I get it, you want to play fantasy football but don't want to put the work in. You also don't want to come in last because, well ... coming in last sucks.
You don't want to scour the waiver wire or read about practice reports or listen to some analyst drone on about yards generated after contact in press coverage against the AFC West during primetime games.
And at the same time, you basically need to play fantasy so you and your buddies/co-workers have something to talk about other than your feelings and/or that new bread knife you bought from Amazon.
You want to play, you want to put in the least amount of work possible but you also don't want to be the laughing stock of the league.
It's cool, I got you. Here's your guide to have a totally respectable team (that probably isn't going to win, but you never know, fantasy is weird) that will require the least amount of work on your end once the season starts.
*This assumes 10-team standard scoring snake formats obviously. If you're lazy, you're almost assuredly not playing in one of those hipster 14-team PPR auction draft super-flex leagues.*
Go RB-RB to start your draft
This goes counter to popular draft strategies today which say go receiver heavy early. But here's the thing, going wide receiver crazy to start means you have to manage the running back position on an almost weekly basis and who the hell has time for that?
If you want to minimize management, you need workhorses at the running back position and quite frankly there aren't many of them in the league.
In order of who you should grab with your first couple picks, based off of guaranteed workload and the least likelihood of getting hurt: David Johnson, Ezekiel Elliott, Todd Gurley, Adrian Peterson, Lamar Miller, Eddie Lacy, Devonta Freeman, Jamaal Charles, LeSean McCoy. One or more of these guys will be available regardless of where you're drafting.
Get Aaron Rodgers in Round 3
If he stays healthy, Rodgers will almost assuredly finish as a top-five fantasy signal caller. The former Cal product finished either first or second in fantasy scoring among quarterbacks in four out of his past six seasons. The only times he didn't? In 2013 when he suffered an injury and only played nine games and in 2015 when Jordy Nelson went down and Eddie Lacy almost ate himself out of the league. Even then, Rodgers still finished seventh among quarterbacks.
Again, is this the best strategy? Probably not, but if you get one of those four guys you can set it and forget it at quarterback. Playing matchups? Analyzing FPA? More like F(orget) that, amirite?
Load up on high-upside WRs
And yes, you're reaching on just about every pick here but whatever, if you want value, offensive line grades and aDOT-style advanced stats to find hidden gems, this article ain't for you.
The bottom line is that the trio of Moncrief, Baldwin and Jones possess high touchdown upside and should see consistent targets in above-average offenses. Basically what I'm saying is that they all have pretty safe floors and good to great upside.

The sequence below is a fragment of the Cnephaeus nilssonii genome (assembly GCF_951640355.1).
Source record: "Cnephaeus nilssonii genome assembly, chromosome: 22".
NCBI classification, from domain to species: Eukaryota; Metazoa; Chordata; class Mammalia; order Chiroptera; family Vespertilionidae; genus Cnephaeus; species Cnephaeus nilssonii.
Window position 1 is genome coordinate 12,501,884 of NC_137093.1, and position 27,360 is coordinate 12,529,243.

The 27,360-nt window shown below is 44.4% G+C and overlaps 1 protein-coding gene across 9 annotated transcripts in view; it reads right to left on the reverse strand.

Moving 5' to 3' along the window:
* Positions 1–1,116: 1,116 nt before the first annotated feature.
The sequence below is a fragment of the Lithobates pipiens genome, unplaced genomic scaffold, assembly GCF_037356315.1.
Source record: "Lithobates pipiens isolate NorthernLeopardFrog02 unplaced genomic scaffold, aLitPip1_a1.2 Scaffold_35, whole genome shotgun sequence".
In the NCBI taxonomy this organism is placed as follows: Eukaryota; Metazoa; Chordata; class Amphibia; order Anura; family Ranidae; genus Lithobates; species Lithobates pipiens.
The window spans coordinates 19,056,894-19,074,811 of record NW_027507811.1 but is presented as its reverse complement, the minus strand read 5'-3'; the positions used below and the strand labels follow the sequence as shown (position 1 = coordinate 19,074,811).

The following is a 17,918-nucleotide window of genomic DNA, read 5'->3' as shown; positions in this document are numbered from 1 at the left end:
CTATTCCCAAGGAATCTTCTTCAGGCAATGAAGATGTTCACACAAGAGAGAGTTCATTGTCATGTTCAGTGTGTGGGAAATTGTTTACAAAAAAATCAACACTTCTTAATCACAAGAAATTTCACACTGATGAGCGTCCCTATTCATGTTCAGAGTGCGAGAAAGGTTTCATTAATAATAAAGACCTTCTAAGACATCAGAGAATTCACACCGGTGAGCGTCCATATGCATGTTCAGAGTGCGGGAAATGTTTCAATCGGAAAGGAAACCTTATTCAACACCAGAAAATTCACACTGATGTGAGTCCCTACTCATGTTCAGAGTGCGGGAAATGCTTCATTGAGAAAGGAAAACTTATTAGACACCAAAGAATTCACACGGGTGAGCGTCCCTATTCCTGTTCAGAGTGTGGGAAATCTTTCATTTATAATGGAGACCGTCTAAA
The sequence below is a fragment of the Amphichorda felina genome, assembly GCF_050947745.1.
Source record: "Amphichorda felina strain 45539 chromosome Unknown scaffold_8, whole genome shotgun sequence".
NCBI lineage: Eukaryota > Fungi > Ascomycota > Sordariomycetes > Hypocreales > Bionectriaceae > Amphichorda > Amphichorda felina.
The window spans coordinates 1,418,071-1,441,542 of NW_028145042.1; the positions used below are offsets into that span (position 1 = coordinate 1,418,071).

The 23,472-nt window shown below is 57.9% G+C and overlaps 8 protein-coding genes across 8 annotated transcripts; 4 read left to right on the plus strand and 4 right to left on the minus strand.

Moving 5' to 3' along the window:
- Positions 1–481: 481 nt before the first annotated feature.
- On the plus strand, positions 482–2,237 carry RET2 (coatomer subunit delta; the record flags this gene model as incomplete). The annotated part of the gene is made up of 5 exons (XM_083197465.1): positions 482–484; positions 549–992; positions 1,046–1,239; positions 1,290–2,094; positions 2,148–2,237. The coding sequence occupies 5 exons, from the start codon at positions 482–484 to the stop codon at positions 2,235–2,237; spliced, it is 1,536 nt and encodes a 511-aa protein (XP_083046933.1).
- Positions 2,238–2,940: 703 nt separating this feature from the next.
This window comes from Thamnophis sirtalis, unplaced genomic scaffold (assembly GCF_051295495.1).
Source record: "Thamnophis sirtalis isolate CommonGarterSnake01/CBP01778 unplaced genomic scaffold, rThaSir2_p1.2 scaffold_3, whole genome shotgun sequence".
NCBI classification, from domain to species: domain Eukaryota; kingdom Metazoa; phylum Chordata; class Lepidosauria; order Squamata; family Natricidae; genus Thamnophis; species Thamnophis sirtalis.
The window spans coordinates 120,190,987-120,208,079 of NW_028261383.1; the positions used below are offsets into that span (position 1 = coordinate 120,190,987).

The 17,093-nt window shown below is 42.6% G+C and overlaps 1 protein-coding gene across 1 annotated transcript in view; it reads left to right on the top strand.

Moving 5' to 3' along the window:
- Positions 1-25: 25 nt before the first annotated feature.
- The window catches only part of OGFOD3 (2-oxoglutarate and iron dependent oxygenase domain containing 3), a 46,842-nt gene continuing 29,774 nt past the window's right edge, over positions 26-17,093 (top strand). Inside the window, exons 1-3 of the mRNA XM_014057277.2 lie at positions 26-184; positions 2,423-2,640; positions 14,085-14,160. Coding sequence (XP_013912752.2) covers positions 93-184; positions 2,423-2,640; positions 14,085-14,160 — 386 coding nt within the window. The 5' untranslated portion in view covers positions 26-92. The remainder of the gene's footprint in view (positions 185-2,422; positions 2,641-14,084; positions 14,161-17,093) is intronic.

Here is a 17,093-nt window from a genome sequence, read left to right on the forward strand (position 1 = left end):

Denver D/ST and the Barnyard Dog
We're approaching the double-digit rounds and at this point you are starting to struggle to recognize names. Normally, I'd advocate going sleepers here but more than likely you have roughly two more picks in you at most before you ditch the draft app and let the computer auto-draft for you. Let's make sure you get a good defense and a solid tight end before setting your queue, bouncing and firing up Netflix.
If Gary Barnidge is there in Round 9, obviously go and get him. If he's not, get the Denver defense in Round 9 and then Antonio Gates in Round 10. Gates is an unbelievably unsexy pick but he's also one of the safest. Gates had 50 yards or more in nine of the 11 games he played in last year. That doesn't sound that great but it'll be very rare occurrence indeed where he is a pox on your scoring. You'll come to appreciate that consistency from his position group.
Plus Philip Rivers loves him and the offense will be better this year, despite the age (36) you can mark him down for 800 yards and six touchdowns. And if he goes down there are like five other tight ends you can pick up off the wire.
Corey Coleman, rando (not random, rando) RBs and Dan Bailey
Queue up the rookie in Cleveland if he's still there. By Round 11 there's a pretty good chance he's gone but if he's not, don't be scared off by the stink of the 2015 Browns. Coleman will look at 120-plus targets in this offense and with his skills, there's almost no chance in hell he doesn't finish at least as a reliable, every-week flex starter.
At this point your starting lineup is pretty much set but given the rate at which running backs get injured, you need some solid backup options. Melvin Gordon has injury/productivity concerns but by Round 11, it's a moot point for a starting running back. Same goes for Rashad Jennings. Circle Charles Sims and James White, they both will get a fair amount of snaps this year.
In Round 14 just go and get Dan Bailey. Stephen Gostkowski is probably gone and that's fine, Bailey has a big enough leg, is super accurate and plays for a super solid offense against a super weak division. Since he came into the league in 2011, Bailey has been a top-10 fantasy kicker every year except last season when both Tony Romo and Dez Bryant missed significant time. Even in a down year, he was still fantasy's 11th-best kicker.
Other super sleepers? Michael Thomas in New Orleans. Camp reports have been amazing and he legit has Marques-Colston upside. Travis Benjamin is an awesome down-field threat (won't bore you with the specific numbers) and Philly Rivers loves chucking it deep. Benjamin could easily be a 1,000-yard, eight-touchdown guy.
You're welcome, you're done. Kick up your feet, get some double-crusted blueberry pie and chill. You had a super hard day of doing nothing.